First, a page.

A young woman in New York held what was considered a splendid position in a school attended by children from wealthy homes. Suddenly she gave it up and went to teach in one of the most squalid districts on the East Side.
"These East Side kiddies have so little," she explained. "School is the one bright spot in their lives. I feel almost like a fairy godmother when in their midst. The children in my other school had everything. They even were conveyed to the schoolroom door by nurses and chauffeurs. There was no 'kick' in it for me."
Such confessions as this prove that Jesus was right when He stressed the fact that the joy that comes from helping others is the richest reward one can experience in life.—Selected.
A trained nurse was asked if she did not grow weary of her work. She replied: "Yes, when I have to attend rich patients who might hire someone else to wait on them; then my head aches and my hands are heavy. But give me my basket of foods and medicines, and let me go among the poor who can pay me only with their eyes, and I can imagine no greater happiness. Heaven! There I ask the Lord of Paradise to give me at least August vacation that I may spend dog days in the slums. I am sure He will, for did not the Christ find it His meat to do the will of His Father in just such places?"—Courtesy Moody Monthly.
A woman who was interested in Christian work in London wrote me once and said, "I have a meeting I want you to come to speak to. It is only a small meeting and will take nothing out of you." I answered, "I cannot come, and it would be of no use if I did come. If it takes nothing out of me it will do nobody any good." It is service that costs, and a cheap religion is not worth preaching.—Gipsy Smith, in The Evangelical Christian.
A medical student was in the operating room waiting to watch a great surgeon's work. The surgeon's assistant failed to come and the surgeon called this student to help him. "How proud I was," he said, "to help this great man save a life." Jesus has called us to help Him save others, and we should be proud of the honor, glad that we can help to save others to everlasting life. A great minister said that he praised God for the honor and privilege of helping to save the world. We have only to obey His command and trust Him to help us do this work for Him.—Gospel Herald.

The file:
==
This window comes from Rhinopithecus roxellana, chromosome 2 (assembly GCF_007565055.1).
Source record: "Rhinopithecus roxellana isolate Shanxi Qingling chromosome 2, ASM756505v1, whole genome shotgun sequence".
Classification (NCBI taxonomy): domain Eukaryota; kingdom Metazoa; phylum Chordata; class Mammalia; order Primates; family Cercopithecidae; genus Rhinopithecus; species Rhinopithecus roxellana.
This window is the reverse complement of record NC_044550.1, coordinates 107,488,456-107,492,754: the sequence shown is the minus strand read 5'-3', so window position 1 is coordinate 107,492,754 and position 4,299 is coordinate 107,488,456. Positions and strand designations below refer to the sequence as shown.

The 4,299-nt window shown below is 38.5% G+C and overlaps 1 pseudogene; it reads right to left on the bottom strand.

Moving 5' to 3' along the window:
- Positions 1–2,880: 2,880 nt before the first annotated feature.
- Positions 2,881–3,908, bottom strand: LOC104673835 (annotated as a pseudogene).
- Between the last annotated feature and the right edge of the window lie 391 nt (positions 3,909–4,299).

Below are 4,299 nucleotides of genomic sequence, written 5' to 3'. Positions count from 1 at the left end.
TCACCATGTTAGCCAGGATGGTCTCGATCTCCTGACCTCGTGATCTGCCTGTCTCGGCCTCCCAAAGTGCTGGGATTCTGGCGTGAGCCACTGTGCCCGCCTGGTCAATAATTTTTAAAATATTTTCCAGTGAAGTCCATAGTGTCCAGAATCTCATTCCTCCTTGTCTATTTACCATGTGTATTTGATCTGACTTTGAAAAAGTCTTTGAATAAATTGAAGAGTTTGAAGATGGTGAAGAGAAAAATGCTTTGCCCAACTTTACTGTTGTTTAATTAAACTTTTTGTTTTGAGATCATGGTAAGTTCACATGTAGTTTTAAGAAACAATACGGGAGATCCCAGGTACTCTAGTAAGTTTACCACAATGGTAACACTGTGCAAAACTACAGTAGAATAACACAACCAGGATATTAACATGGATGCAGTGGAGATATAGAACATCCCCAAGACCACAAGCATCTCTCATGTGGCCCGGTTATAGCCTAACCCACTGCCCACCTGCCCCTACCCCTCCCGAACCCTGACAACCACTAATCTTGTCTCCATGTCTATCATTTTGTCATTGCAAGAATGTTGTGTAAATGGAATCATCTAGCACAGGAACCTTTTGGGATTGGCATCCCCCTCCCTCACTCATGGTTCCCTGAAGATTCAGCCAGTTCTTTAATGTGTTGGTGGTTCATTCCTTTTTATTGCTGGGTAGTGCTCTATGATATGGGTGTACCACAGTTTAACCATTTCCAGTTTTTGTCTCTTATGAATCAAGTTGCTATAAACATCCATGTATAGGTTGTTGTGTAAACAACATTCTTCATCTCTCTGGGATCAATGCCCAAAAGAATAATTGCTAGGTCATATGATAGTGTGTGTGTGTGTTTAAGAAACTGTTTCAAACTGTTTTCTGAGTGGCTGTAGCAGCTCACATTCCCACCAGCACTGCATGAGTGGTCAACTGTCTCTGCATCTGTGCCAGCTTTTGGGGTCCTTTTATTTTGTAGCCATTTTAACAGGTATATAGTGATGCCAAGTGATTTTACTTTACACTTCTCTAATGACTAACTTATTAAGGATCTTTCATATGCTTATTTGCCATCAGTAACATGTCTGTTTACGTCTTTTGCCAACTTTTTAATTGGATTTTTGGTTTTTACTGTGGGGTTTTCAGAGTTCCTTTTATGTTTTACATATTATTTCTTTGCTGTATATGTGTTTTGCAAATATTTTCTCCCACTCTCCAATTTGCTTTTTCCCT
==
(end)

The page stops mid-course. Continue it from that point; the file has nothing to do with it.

God's service call is clear, definite, personal, and authoritative. It assures that the omnipotent, omniscient and sufficient Caller will assist the one called in unchanging faithfulness. It assures that response is possible. It is dependent upon the obedience of the one called. A chisel is a lifeless piece of steel, but controlled by the hand of the sculptor, it can aid in producing wondrous statuary. Who can estimate the blessing caused mankind because of yielded obedience to Christ's call by Peter, James, John, Paul, Luther, Livingstone, Carey, Hudson Taylor, Moody and a host of others? Who can estimate the catastrophe to all concerned had they not obeyed?
God's service calls test faith. God's sufficient grace is always available for the task, despite any sense of unworthiness or inability upon the part of the servant. Ann Hasseltine, considered by many the most popular young woman in New England, married Adoniram Judson against advice of many well-meaning friends. Fourteen days later they sailed for Burma. Her suffering and heroism with her husband is history. They labored six years without a visible convert. When Judson died, there were 63 churches and 7,000 Christians in Burma.—Gospel Herald.
Those who bless the Lord only when all goes well with them are much like the man of whom it was said, "He served the Lord off and on for forty years." "Off and on" thanksgiving is a poor kind.—Christian Herald.
There are certain qualifications we must have if we would be used of God. These qualifications do not include great learning, genius, riches, executive ability, and other similar assets that many of us will never have. Paul has told us, by inspiration, just what they are. D. L. Moody is quoted in the Keswick Calendar as follows: "Paul sums up five things that God uses: the weak things,' `the foolish things,' 'the base things,' `the despised things,' and 'the things which are not.' When we are ready to lay down our strength and our weakness before the Lord, He can use us."—Sunday School Times.
Someone asked John Wanamaker : "How do you get time to run a Sunday school for four thousand scholars, in addition to the business of your stores, your work as Postmaster-General, and other obligations?" Instantly Mr. Wanamaker replied: "Why, the Sunday school is my business! All other things are just things. Forty-five years ago I decided that God's promise was sure: 'Seek ye first the kingdom of God, and His righteousness; and all these things shall be added unto you.'"—The King's Business.
O Master, let me walk with Thee
In lowly paths of service free;
Tell me the secret; help me bear
The strain of toil, the fret of care.
Help me the slow of heart to move
By some clear, winning word of love;
Teach me the wayward feet to stay,
And guide them in the homeward way.
Teach me Thy patience; still with Thee
In closer, dearer company.
In work that keeps faith sweet and strong,
In trust that triumphs over wrong.
In hope that sends a shining ray
Far down the future's broadening way;
In peace that only Thou can'st give,
With Thee, O Master, let me live.—Washington Gladden.